Noodler's 54th Massachusetts: Ink Review
There are some inks that just aren't that great, let's be honest. Most inks are pretty good, and there are a few that are really exciting. Then there are some that just stand out and have no equals. I would argue that Noodler's 54th Massachusetts is one of those inks. It's a bold statement, and I'm a retailer who sells the ink so take what I say with that in mind, but I really think this ink is that good. And I know I'm not alone in that thinking.
There are a lot of blue black inks out there, and for good reason. They're popular mainly because they're usually acceptable on work documents, but they are more exciting than just plain black. Most blue blacks aren't permanent though, or at least water resistant. Some of the most popular ones that are include Noodler's Bad Belted Kingfisher, Bad Blue Heron, and Rohrer and Klingner Salix. These inks all have their tradeoffs, though. BBK and BBH tend to feather, the Sailor ink is pigmented and can have trouble in some pens, and the Rohrer and Klingner is iron gall so it takes a little more consideration than your typical ink (especially with certain vintage pens). It's been hard to find a ‘hassle free' waterproof blue black, until 54th.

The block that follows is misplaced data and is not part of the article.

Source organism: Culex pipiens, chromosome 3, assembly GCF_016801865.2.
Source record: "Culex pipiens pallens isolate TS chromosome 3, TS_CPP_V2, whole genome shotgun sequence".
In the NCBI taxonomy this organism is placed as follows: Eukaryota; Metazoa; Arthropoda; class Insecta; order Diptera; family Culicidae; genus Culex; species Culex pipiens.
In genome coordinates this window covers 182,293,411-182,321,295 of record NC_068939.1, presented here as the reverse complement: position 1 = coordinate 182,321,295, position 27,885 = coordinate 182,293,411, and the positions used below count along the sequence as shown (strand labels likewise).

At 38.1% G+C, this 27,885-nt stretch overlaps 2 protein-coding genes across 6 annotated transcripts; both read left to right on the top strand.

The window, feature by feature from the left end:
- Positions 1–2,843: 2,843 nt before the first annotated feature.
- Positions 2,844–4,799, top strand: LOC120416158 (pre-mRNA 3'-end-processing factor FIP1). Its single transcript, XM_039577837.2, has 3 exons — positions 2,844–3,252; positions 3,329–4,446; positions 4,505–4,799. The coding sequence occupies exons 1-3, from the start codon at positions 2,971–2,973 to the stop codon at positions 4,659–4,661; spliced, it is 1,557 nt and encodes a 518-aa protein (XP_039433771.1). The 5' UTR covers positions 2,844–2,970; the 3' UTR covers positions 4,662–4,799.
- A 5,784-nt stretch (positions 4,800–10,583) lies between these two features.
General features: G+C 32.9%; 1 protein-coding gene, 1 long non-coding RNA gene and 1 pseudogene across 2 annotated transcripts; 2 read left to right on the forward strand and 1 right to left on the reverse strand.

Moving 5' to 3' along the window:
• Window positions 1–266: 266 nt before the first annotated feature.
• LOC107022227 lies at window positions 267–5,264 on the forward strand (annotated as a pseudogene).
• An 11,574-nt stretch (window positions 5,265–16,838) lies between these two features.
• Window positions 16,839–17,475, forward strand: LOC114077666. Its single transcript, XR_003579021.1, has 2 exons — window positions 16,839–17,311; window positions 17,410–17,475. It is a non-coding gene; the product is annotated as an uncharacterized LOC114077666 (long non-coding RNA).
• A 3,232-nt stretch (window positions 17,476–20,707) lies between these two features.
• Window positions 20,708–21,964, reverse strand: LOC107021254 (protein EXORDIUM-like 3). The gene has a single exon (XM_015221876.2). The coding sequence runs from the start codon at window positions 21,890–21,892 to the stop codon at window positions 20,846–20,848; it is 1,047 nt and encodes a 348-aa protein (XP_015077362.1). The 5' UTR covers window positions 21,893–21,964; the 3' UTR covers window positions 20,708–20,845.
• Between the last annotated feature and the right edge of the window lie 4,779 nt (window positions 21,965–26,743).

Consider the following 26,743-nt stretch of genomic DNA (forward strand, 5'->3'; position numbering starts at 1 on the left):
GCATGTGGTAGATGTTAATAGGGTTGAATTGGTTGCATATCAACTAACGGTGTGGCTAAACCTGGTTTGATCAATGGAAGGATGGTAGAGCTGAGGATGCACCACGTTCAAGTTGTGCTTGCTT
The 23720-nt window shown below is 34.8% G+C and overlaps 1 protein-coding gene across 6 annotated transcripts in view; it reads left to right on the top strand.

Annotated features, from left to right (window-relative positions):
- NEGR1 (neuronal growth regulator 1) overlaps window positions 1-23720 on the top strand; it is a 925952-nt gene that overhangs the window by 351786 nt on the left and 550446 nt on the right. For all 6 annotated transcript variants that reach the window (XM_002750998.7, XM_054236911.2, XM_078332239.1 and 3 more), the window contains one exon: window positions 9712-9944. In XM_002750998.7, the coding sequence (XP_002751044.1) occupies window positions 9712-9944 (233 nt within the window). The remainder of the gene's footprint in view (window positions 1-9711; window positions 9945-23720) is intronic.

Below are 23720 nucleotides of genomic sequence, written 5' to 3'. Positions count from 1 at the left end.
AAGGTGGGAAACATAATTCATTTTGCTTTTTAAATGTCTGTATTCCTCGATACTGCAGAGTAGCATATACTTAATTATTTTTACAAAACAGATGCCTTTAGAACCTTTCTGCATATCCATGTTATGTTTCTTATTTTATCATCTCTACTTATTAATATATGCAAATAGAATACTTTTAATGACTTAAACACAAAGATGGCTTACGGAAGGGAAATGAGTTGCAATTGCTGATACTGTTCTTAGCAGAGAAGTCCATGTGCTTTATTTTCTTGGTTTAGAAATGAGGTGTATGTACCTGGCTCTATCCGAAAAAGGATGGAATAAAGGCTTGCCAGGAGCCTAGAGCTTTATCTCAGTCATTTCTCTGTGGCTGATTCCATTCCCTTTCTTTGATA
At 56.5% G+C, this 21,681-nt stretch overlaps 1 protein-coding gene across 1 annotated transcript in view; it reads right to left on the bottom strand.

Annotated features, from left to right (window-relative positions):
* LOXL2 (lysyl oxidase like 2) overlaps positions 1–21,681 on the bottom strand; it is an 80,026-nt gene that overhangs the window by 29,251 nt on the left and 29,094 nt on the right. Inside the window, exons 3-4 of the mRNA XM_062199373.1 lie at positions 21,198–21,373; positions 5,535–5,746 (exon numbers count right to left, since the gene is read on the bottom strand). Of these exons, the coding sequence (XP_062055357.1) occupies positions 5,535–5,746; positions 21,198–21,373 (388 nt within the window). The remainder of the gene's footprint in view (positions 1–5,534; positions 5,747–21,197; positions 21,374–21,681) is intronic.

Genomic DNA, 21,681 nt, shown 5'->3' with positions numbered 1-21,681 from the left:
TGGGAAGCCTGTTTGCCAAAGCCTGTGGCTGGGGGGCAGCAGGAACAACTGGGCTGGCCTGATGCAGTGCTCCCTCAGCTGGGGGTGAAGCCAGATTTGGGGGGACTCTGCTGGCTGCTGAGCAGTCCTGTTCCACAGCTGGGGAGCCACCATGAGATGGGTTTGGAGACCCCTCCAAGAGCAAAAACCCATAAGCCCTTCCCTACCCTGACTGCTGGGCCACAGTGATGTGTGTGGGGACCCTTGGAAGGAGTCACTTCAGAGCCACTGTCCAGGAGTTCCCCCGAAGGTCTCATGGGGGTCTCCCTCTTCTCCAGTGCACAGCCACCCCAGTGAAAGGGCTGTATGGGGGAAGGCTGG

I did a full review of the ink here, and I explain it in more detail in the video. The most outstanding feature of this ink is the water resistance, you can hardly tell I even did my drip test!
There are some comparable colors, but nothing really dead-on. 54th is a pretty dark, saturated blue black that leans very gray.
It darkens in a wetter pen. Its strengths are water resistance and cost effectiveness, and it's not too bad to clean out of the pen considering the ink's permanence.
Dry time is a bit long on ink resistant paper like Rhodia, but on more absorbent paper it dries incredibly fast. The type of paper you use will make a huge difference in the dry time.
This ink, like all other Noodler's bulletproof inks, attains its permanence through cellulose reaction, when the ink chemicals bond to the cellulose fibers of the paper. It's an incredibly permanent bond, but one that requires the ink to soak into the paper to achieve it. For that reason, most Noodler's inks (this one included) don't bond so well to heavily sized paper like watercolor paper.